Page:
I’m happy and I know it … clap your hands

I giggle.

I work hard to make others giggle.

I dream…and enjoy analyzing my dreams.

I engage on social media.

I innovate (at work)

I create (at home)

I write.

I share my writing with others.

I bake cookies.

I surprise the people I love with small treats or notes.

I want to be around people.

I want to know them.

I want to learn more about them.

I want to discover what we have in common and how we can help each other.

I sing.

I kiss my husband.

I take beautiful pictures.

Or silly ones.

Mr. Sunglasses Face

This isn’t a list of the things that make me happy.

It’s a list of ways I know that I am happy.

That life is working for me.

These are ways I know I am doing what is required to care for myself so that my life is one I enjoy … or, at least, feel reasonably satisfied by.

Often times, we think  — if we think at all — about the things that make us happy.

Ice cream.

Sex.

Vacation.

Money.

Baseball.

Air conditioning.

We make mental or actual lists of all the things we need in our life in order to be happy. Or we delineate end goals or possessions we are convinced will make us happier if only we reach them or one day have them.

Better job.

Better wife.

A baby.

Older kids.

A degree.

More sleep.

More quiet.

Less stress.

And while some of us are good at being grateful for what we have– and even acknowledging the good in our life — I don’t often hear from my inner voice listing off the ways I know I am happy now.

Right now.

Or what happy looked like back when it colored my life.

What does happy look like?

Who are you when you’re happy?

If we don’t know what happy looks like, how will we ever get there?

I’ve noticed over the past few weeks that my happy evidence is somewhat missing from the scene.

This was a red alert for me to DO SOMETHING.

So I started thinking about my list.

The list of things that act as evidence that I am happy.

And I started doing those things.

Even though I wasn’t yet happy.

And today, I’m happier.

(I didn’t say HAPPY.)

But

I’m writing.

I’m baking.

I’m spending time with real live human beings.

And engaging a little with the imaginary real live human beings on my screen.

What does happy look like for you?

How will you …

How do you…

recognize it?

Ideas that spread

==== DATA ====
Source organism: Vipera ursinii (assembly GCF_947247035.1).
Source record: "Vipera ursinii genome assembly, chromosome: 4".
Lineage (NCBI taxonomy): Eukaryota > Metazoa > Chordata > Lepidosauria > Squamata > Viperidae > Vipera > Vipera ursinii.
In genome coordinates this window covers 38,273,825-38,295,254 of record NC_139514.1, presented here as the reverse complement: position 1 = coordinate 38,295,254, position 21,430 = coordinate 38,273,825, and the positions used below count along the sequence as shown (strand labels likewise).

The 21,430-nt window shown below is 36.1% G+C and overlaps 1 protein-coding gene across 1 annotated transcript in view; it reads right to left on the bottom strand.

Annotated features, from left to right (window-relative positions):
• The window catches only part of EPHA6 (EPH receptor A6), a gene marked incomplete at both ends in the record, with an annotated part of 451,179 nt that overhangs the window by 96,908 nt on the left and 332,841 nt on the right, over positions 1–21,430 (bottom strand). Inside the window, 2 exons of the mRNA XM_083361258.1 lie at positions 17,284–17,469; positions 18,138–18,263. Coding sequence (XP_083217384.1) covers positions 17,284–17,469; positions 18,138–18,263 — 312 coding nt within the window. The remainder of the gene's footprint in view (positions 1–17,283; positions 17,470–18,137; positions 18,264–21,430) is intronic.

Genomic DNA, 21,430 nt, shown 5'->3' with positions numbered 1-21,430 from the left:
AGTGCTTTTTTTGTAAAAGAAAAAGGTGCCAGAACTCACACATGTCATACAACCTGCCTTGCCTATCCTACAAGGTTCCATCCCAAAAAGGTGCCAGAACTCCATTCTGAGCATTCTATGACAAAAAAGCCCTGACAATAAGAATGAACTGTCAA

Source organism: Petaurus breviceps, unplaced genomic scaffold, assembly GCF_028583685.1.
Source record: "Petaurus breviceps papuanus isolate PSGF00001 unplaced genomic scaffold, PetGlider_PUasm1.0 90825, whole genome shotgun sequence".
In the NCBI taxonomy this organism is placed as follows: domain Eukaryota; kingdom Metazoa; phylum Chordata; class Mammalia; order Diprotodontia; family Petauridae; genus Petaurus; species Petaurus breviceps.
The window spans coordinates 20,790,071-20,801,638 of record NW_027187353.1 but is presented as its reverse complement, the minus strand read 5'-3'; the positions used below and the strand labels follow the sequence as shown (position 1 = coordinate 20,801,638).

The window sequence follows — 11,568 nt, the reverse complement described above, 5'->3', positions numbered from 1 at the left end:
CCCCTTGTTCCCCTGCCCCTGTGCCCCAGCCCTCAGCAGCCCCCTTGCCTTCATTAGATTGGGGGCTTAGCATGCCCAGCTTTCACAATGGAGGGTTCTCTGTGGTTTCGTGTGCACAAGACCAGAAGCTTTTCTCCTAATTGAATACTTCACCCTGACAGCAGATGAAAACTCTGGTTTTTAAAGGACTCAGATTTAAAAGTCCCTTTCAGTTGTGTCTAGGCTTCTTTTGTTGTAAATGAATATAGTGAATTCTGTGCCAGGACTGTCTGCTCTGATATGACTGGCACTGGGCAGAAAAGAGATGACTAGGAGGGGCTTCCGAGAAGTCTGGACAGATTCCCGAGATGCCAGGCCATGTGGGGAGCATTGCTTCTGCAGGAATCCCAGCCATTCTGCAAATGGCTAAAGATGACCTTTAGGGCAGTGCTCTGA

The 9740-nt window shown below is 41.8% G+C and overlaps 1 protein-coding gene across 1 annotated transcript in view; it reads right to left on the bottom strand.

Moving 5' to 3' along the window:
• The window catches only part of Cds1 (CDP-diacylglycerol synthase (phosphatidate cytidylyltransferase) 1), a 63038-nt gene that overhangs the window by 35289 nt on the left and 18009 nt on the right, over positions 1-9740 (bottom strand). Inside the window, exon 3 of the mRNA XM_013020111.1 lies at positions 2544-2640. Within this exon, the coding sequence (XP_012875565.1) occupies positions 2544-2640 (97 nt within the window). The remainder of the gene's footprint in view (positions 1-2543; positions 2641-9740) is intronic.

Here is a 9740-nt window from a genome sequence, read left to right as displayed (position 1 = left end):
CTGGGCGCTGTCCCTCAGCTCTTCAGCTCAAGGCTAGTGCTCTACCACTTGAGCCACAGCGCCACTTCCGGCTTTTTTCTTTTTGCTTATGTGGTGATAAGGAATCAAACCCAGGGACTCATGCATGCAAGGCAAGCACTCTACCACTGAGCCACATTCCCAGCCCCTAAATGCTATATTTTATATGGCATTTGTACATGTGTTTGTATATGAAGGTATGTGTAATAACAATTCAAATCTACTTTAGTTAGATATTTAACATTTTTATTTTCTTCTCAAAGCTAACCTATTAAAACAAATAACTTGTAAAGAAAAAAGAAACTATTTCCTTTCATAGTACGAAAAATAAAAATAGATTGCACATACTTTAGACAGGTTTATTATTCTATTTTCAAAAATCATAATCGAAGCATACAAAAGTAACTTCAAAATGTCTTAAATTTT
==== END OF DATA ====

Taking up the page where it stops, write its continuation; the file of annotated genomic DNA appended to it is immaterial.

I love TED talks.

I love the concept.

I love the execution.

TED

As a marketing professional, I think TED talks are often brilliant examples of storytelling and I often share them with my clients to show how delivery can reel a person into a topic that might be dense or unfamiliar.

I have watched TED talks that seem to have nothing to do with my life — that are by people so foreign to me or about ideas that are a million miles away from what I think or care about.

And yet, by the end, I’m crying. Or nodding. Or shaking my head in stunned disbelief.

That’s what a good story does to you.

As a human being, I think TED talks enrich my life.

I love learning about problems I never knew existed.

And being surprised by how the solutions to those problems end up applying to my own life.

I have the TED app downloaded on my smartphone and when I remember, I will often listen to a TED talk on the drive home from work.

I hardly ever spend time browsing the videos. I choose one of the top three recommended.

Today I chose “Phil Hansen: Embrace the shake.”

I had no idea who Phil Hansen was before I watched his talk, nor did I understand the reference to the word, “shake” in the title.

But I love the word “embrace.”

embrace

It’s physical.

It’s emotional.

And this word alone in the title was enough to pique my curiosity and press play.

I’m very much into embracing. (And tips on how to do it better…)

Embracing my uncertainty.

Embracing my fear.

Embracing the new and unfamiliar.

Embracing …so that you may let go.

What Hansen suggests in his talk is that embracing our limitations actually opens us up to limitless possibilities.

I agree with him.

I won’t spoil the 10 minute talk.

Enjoy it for yourself, but be prepared to be surprised.

And to let go … of your expectations.

About the speaker.

About the talk.

About everything.

“As I destroyed each project, I was learning to let go,” Hansen says. “Let go of outcomes. Let go of failures. And let go of imperfections…”

See what happened, when he did.